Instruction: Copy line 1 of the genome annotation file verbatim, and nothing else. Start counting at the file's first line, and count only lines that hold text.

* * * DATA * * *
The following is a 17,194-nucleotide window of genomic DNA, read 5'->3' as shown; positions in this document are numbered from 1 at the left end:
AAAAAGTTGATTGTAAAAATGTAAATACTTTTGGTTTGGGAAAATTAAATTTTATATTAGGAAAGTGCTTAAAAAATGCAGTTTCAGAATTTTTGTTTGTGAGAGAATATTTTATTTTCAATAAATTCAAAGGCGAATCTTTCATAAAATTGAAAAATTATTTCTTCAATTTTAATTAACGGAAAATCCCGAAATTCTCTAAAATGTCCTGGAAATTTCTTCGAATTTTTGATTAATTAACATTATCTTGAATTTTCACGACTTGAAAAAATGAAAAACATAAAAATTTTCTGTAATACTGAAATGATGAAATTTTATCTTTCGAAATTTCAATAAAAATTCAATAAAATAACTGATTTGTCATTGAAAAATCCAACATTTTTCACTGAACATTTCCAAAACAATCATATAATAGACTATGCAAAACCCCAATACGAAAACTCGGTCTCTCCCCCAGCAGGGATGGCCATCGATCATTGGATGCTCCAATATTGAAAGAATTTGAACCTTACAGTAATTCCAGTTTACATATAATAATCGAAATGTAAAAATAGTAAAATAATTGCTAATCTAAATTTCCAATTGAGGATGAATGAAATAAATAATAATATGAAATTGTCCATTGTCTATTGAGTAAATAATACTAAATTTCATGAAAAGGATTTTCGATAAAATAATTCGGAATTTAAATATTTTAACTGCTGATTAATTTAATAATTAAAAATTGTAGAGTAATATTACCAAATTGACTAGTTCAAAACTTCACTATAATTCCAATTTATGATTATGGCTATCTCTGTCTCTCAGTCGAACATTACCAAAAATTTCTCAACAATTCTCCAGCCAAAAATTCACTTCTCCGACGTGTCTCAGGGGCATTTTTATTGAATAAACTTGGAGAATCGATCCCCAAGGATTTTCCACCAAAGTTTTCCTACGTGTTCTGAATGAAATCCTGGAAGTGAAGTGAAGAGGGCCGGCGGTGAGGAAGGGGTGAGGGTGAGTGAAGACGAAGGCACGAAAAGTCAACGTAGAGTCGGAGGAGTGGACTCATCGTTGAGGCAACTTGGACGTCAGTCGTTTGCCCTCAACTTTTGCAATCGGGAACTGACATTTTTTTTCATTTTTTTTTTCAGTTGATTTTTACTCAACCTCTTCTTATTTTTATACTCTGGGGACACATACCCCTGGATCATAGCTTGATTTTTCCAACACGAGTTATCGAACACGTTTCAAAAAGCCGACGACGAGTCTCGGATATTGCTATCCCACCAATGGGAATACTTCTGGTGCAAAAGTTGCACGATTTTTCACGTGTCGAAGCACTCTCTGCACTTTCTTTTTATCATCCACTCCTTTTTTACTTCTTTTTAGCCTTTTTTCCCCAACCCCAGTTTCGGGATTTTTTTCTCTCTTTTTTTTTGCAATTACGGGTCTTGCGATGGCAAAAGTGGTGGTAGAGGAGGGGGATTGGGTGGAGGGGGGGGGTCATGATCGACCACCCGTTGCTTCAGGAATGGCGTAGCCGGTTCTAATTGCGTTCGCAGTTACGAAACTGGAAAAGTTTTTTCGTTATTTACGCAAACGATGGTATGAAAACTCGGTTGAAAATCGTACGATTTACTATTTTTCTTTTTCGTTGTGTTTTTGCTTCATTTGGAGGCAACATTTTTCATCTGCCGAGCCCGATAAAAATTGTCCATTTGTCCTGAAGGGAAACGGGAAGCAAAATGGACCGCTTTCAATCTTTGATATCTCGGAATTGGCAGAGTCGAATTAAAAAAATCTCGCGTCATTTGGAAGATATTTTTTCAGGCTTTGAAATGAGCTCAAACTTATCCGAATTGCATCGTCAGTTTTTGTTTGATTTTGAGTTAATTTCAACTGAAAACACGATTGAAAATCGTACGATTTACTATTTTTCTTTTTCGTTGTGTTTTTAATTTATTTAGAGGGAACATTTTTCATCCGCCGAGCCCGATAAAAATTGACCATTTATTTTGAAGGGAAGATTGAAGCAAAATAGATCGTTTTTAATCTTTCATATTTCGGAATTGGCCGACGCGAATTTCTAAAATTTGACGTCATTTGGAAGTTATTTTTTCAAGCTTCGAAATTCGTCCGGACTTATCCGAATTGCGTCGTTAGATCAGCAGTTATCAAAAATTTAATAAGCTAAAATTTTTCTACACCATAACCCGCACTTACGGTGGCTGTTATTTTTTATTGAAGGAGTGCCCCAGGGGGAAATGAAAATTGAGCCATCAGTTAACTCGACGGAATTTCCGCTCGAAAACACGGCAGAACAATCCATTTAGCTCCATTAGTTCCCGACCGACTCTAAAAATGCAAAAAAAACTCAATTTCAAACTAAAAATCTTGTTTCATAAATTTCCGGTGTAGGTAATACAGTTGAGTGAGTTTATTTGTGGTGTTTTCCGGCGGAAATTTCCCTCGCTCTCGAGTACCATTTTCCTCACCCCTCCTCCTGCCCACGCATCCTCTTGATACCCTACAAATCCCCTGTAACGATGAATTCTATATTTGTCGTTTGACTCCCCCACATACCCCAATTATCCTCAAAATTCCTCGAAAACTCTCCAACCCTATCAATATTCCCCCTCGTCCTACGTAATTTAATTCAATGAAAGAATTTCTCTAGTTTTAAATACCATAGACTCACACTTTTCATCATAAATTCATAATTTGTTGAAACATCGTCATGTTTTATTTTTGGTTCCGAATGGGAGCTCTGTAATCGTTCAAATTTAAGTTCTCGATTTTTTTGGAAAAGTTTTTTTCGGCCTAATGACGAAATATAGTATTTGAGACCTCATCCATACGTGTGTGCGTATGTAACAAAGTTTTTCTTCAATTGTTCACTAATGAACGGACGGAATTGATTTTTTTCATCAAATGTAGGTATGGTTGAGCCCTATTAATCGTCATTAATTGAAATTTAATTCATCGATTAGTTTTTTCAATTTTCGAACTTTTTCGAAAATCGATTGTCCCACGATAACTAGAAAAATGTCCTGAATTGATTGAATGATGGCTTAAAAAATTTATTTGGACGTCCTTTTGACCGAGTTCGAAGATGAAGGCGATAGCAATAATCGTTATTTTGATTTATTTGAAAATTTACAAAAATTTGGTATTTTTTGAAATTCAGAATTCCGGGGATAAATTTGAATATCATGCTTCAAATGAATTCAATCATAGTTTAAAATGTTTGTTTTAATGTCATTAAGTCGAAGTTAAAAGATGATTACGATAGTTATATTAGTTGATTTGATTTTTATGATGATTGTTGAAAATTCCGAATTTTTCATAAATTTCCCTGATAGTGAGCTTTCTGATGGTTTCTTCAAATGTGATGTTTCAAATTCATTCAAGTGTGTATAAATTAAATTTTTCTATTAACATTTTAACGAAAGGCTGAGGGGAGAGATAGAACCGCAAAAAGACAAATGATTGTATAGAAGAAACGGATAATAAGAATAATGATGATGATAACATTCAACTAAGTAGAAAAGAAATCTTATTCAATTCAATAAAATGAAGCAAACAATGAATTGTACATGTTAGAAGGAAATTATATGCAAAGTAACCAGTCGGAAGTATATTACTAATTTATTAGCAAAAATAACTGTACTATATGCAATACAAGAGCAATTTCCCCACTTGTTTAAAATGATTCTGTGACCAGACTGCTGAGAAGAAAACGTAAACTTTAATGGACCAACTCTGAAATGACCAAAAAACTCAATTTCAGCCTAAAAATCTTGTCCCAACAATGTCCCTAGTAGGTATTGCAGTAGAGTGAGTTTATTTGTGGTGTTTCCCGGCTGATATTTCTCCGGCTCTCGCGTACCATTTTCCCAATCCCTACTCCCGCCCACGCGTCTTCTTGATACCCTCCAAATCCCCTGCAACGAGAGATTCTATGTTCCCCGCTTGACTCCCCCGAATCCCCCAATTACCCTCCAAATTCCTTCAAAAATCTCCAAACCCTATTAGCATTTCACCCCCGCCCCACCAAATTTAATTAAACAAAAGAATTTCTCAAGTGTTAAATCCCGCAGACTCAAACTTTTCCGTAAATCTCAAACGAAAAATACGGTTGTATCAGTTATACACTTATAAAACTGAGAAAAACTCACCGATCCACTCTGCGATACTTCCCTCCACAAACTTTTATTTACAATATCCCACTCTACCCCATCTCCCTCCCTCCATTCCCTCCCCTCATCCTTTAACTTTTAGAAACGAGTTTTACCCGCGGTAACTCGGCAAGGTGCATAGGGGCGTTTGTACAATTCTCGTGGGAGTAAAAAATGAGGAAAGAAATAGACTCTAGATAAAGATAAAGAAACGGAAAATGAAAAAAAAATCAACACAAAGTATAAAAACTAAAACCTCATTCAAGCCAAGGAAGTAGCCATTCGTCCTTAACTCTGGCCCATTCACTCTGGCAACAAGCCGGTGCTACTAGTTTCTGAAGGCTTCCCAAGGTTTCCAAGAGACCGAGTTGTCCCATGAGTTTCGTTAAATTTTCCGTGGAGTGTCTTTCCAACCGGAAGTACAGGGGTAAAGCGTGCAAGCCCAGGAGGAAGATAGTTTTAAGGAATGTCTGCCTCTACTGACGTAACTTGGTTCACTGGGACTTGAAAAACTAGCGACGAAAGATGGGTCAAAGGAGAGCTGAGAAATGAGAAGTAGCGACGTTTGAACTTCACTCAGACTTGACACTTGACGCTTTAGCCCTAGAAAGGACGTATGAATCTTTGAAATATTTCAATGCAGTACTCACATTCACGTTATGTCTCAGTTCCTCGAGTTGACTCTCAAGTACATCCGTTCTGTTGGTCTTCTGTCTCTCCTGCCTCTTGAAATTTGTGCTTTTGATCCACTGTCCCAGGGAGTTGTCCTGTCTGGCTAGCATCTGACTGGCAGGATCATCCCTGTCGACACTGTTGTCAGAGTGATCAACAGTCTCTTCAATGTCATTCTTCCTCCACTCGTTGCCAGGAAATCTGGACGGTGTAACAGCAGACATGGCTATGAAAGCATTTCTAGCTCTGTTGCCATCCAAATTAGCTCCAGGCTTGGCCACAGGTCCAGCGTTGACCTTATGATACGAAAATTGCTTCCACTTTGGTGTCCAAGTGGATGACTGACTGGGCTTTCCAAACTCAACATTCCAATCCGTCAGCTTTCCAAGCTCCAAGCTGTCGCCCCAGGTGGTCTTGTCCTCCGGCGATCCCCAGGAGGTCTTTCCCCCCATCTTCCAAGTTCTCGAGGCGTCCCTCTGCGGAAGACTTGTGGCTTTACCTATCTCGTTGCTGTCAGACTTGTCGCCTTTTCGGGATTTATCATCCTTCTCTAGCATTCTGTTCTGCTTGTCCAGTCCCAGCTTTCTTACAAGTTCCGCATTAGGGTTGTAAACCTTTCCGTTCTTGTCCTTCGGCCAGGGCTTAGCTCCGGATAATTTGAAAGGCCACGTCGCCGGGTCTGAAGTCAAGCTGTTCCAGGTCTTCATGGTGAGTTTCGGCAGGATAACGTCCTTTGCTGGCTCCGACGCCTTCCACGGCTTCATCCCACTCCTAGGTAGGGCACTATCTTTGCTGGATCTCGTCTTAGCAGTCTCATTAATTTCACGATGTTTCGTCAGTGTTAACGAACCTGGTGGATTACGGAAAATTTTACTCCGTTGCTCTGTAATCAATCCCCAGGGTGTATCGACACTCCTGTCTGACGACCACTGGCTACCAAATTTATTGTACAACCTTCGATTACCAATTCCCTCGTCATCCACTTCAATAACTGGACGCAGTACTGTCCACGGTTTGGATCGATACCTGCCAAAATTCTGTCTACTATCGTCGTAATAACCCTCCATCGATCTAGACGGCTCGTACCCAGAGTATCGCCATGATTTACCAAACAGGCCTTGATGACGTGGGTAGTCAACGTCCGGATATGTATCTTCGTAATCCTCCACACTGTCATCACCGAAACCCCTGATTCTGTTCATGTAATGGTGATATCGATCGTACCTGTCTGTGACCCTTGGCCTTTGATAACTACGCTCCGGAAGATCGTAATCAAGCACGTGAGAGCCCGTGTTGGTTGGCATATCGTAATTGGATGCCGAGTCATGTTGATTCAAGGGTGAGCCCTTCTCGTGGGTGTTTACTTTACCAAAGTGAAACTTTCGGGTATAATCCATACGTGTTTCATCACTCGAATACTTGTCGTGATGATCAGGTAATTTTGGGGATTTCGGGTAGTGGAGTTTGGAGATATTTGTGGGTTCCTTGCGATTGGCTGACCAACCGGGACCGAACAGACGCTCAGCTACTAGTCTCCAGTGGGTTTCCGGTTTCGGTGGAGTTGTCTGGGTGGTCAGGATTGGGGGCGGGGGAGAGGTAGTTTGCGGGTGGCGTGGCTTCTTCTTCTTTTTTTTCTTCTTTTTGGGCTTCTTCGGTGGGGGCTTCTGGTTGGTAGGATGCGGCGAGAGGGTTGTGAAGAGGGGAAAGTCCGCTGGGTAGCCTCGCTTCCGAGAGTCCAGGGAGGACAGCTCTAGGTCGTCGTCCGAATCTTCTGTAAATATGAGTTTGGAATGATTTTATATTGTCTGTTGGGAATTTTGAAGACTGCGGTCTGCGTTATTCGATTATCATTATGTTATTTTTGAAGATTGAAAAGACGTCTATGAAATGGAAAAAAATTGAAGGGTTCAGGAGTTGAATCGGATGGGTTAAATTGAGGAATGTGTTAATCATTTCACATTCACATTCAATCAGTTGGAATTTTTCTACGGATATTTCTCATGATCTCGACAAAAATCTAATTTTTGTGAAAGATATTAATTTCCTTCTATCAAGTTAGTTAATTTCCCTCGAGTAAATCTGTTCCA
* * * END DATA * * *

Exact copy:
The following is a 17,194-nucleotide window of genomic DNA, read 5'->3' as shown; positions in this document are numbered from 1 at the left end: